Disaster Recovery

RAID 6 or RAID 1+0: Which should you choose?

RAID selection can be a tough choice, especially when budgets are tight. Learn why RAID 10 might be a better choice than RAID 6 even though it's more expensive.

Last week, my friend and fellow TechRepublic contributor Rick Vanover provided some compelling reasons why you should opt for RAID 6 instead of RAID 5 for data protection, particularly as individual disk size increases and more and more disks are added to an array.  As Rick indicated, RAID 6 provides much greater protection against data loss than RAID 5. In fact, a lot has been written about the growing need to avoid RAID 5 due to its inherent and growing set of limitations.

When it comes to a choice between RAID 5 and RAID 6, I agree with Rick that, from a data protection standpoint, RAID 6 is the better choice. There are, however, some significant tradeoffs, which Rick alluded to in his article.  Most importantly, RAID 6 imposes a serious (as in, not insignificant) write performance penalty, even when compared to RAID 5. For every write operation initiated against a RAID 6-based array, six I/O operations are required. For RAID 5, a write operation results in just four I/O operations. In my opinion, these are significant roadblocks even in a relatively equally balanced read/write environment.

Although cost is always an important consideration when buying new storage, growing disk sizes have gone a long way toward making it possible to focus much more on the performance side of the storage equation as opposed to the capacity side. That's why, in most situations, if given the option, I'd choose RAID 10 (data striping over mirrored data sets) over either RAID 5 or RAID 6. In fact, I recently put my money where my mouth is on the answer to this question when I purchased an expansion disk shelf for our SAN.

Storage capacity didn't enter into the equation (we have plenty of space); however, we were hitting an IOPS wall. As such, the primary focus was performance - balanced read and write performance. The new disk shelf is configured as a RAID 1+0 array. Whereas RAID 6 imposes that aforementioned 6x write penalty and RAID 5 imposes a 4x penalty, RAID 1+0 imposes just a 2x penalty and has other significant benefits:

  • Better write performance. RAID 1+0 imposes only a 2x write performance hit.
  • Faster rebuild speed. Rebuilding a failed disk that takes part in a mirror is a much faster process than rebuilding a failed disk from a RAID 6 array. If you implement a hot spare, the rebuild process can go quite quickly, making it less likely that you'll suffer the simultaneous loss of a second disk.
  • Can withstand the loss of multiple disks (in some cases). This is a bit of a shaky proposition, but is important to note. In every case, RAID 6 can withstand the loss of two disks in an array; this is one of the main value propositions for those who use RAID 6. As long as disks aren't lost on both sides of the mirror sets, RAID 1+0 can also withstand the loss of multiple disks. If the stars were aligned correctly, you could theoretically lose every disk on one side of the mirror and still be operational on the other copy of the data. Again, don't count on losing disks on one side of the mirror, but it's still important to understand.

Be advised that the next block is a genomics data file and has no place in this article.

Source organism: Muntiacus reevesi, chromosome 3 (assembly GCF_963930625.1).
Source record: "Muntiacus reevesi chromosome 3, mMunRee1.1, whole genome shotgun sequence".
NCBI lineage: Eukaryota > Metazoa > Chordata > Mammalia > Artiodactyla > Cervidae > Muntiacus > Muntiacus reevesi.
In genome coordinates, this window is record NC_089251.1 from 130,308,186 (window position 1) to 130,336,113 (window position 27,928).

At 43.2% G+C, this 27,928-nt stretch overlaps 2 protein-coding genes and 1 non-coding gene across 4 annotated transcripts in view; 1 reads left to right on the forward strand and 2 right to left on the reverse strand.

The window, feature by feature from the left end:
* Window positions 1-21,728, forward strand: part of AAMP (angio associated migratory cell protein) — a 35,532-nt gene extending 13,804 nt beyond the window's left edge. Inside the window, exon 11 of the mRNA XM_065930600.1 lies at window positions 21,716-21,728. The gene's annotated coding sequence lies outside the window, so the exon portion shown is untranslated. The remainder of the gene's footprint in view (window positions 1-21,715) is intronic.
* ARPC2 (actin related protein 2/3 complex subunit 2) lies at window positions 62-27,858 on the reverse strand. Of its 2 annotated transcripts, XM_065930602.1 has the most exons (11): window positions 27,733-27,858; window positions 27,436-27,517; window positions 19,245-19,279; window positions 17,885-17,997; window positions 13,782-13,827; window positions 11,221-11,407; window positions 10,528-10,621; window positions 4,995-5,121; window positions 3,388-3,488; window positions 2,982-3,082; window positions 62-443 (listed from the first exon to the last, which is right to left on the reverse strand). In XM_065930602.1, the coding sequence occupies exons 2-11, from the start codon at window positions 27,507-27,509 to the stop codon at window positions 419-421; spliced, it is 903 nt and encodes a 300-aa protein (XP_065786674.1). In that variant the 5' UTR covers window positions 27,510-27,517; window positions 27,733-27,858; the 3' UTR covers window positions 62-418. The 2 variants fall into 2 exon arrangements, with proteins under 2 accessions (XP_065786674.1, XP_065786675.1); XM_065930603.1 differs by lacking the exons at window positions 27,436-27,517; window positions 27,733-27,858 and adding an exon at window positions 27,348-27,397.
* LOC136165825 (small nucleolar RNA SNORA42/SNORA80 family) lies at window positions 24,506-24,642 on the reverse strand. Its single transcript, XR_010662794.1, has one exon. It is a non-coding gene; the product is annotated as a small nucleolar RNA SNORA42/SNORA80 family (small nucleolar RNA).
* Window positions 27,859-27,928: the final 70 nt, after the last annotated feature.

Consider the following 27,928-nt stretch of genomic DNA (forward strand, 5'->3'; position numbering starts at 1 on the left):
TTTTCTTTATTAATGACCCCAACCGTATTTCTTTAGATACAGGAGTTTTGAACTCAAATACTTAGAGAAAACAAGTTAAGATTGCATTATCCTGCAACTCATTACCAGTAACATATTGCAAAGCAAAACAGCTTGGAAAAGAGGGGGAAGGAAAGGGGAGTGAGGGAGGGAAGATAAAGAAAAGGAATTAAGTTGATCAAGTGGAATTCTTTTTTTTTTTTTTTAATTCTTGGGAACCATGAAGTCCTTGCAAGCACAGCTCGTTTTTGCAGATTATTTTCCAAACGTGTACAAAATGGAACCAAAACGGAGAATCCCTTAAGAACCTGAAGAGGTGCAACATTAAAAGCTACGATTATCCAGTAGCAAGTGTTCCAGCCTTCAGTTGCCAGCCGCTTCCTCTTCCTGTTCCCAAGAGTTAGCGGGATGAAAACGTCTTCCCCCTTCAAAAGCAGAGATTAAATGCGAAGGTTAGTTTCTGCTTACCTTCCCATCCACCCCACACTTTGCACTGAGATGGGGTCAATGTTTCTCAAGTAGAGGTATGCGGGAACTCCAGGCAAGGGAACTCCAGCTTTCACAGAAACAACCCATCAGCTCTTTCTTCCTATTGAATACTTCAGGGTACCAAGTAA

• Performance degradation during rebuild process is minimal. When a RAID 6 disk fails, the rebuild process can have a seriously negative impact on overall storage performance due to the need to recalculate parity. With RAID 10, re-establishing a broken mirror is a relatively behind-the-scenes process.

Going back to the space cost inherent in making the choice between RAID 6 and RAID 1+0, understand that with RAID 6, you "lose" 2/number-of-disks-in-array worth of capacity to parity. With RAID 1+0, that "lost" space equals a straight 50% of total array capacity, regardless of the number of disks.  So, yes, RAID 10 does have a higher space cost, but I believe that the benefits brought to the table (particularly with regard to write performance) are powerful reasons to avoid RAID 6 in favor of RAID 10.

Summary

If your storage device is using RAID 6 and you're not having performance problems -- particularly related to writes -- there's no need to blow it away and replace it with a RAID 1+0 configuration. My advice here is intended to be food for thought when it comes to deploying new storage. Don't simply write off RAID 10-based storage due to its 50% overhead cost; it might be worth the cost trade off, depending on your situation. As always, your selection will be based on your own testing, application needs and risk tolerance.

Additional resources about RAID

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About

Since 1994, Scott Lowe has been providing technology solutions to a variety of organizations. After spending 10 years in multiple CIO roles, Scott is now an independent consultant, blogger, author, owner of The 1610 Group, and a Senior IT Executive w...

23 comments
whitesites
whitesites

I am in the process of building a new server. Space isn't a huge issue. Currently using about 180 GB of my raid 10 array. The array consists of 4 x 146 GB 15K Fujitsu SAS drives. However I feel I have been hitting an IO wall as well. The server runs IIS 7.5, Mail Server, Stats Server, and MySQL 5.1. Right now the plan is to go for 6 x 256GB Samsung SSD 830 models. But not sure if I want to do RAID 10, or Raid 6 ( which would give me a little more room ). The Database is mostly reads. My question is even though IO won't be a problem with SSD drives, is there still a significant read penalty? Being I am using SSD drives its kind of a gamble with reliability. But I already have been running a 3 SSD raid 0 array on my home desktop with no issues for the past 2 years. Naturally I will be going for a beefy raid controller ( adaptec 6805 or similar ). Any thoughts?